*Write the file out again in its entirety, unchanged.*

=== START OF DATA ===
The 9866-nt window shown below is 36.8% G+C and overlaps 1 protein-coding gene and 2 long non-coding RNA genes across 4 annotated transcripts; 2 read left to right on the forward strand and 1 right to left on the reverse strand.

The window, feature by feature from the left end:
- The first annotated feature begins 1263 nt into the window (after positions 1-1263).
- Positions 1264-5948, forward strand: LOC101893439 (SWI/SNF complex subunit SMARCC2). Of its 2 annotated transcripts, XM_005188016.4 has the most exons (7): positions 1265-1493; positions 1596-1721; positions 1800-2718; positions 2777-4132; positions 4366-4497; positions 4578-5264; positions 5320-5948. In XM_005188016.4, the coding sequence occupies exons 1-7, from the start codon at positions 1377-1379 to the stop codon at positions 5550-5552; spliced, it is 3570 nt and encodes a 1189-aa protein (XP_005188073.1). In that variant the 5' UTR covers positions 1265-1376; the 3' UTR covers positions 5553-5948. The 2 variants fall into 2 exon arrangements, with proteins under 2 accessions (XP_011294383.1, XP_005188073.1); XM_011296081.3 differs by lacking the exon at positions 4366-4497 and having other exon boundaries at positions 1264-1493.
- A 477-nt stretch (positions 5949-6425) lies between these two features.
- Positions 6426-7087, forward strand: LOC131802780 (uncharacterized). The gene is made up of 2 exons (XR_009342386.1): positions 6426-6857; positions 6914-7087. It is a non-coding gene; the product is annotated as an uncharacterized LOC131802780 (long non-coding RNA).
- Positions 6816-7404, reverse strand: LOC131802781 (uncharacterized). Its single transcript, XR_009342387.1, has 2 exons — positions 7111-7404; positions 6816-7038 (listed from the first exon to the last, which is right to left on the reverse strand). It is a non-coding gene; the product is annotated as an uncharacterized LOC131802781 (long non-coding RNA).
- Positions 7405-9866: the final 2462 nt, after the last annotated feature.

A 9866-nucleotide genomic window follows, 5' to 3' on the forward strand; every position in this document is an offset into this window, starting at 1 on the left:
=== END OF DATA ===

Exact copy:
The 9866-nt window shown below is 36.8% G+C and overlaps 1 protein-coding gene and 2 long non-coding RNA genes across 4 annotated transcripts; 2 read left to right on the forward strand and 1 right to left on the reverse strand.

The window, feature by feature from the left end:
- The first annotated feature begins 1263 nt into the window (after positions 1-1263).
- Positions 1264-5948, forward strand: LOC101893439 (SWI/SNF complex subunit SMARCC2). Of its 2 annotated transcripts, XM_005188016.4 has the most exons (7): positions 1265-1493; positions 1596-1721; positions 1800-2718; positions 2777-4132; positions 4366-4497; positions 4578-5264; positions 5320-5948. In XM_005188016.4, the coding sequence occupies exons 1-7, from the start codon at positions 1377-1379 to the stop codon at positions 5550-5552; spliced, it is 3570 nt and encodes a 1189-aa protein (XP_005188073.1). In that variant the 5' UTR covers positions 1265-1376; the 3' UTR covers positions 5553-5948. The 2 variants fall into 2 exon arrangements, with proteins under 2 accessions (XP_011294383.1, XP_005188073.1); XM_011296081.3 differs by lacking the exon at positions 4366-4497 and having other exon boundaries at positions 1264-1493.
- A 477-nt stretch (positions 5949-6425) lies between these two features.
- Positions 6426-7087, forward strand: LOC131802780 (uncharacterized). The gene is made up of 2 exons (XR_009342386.1): positions 6426-6857; positions 6914-7087. It is a non-coding gene; the product is annotated as an uncharacterized LOC131802780 (long non-coding RNA).
- Positions 6816-7404, reverse strand: LOC131802781 (uncharacterized). Its single transcript, XR_009342387.1, has 2 exons — positions 7111-7404; positions 6816-7038 (listed from the first exon to the last, which is right to left on the reverse strand). It is a non-coding gene; the product is annotated as an uncharacterized LOC131802781 (long non-coding RNA).
- Positions 7405-9866: the final 2462 nt, after the last annotated feature.

A 9866-nucleotide genomic window follows, 5' to 3' on the forward strand; every position in this document is an offset into this window, starting at 1 on the left: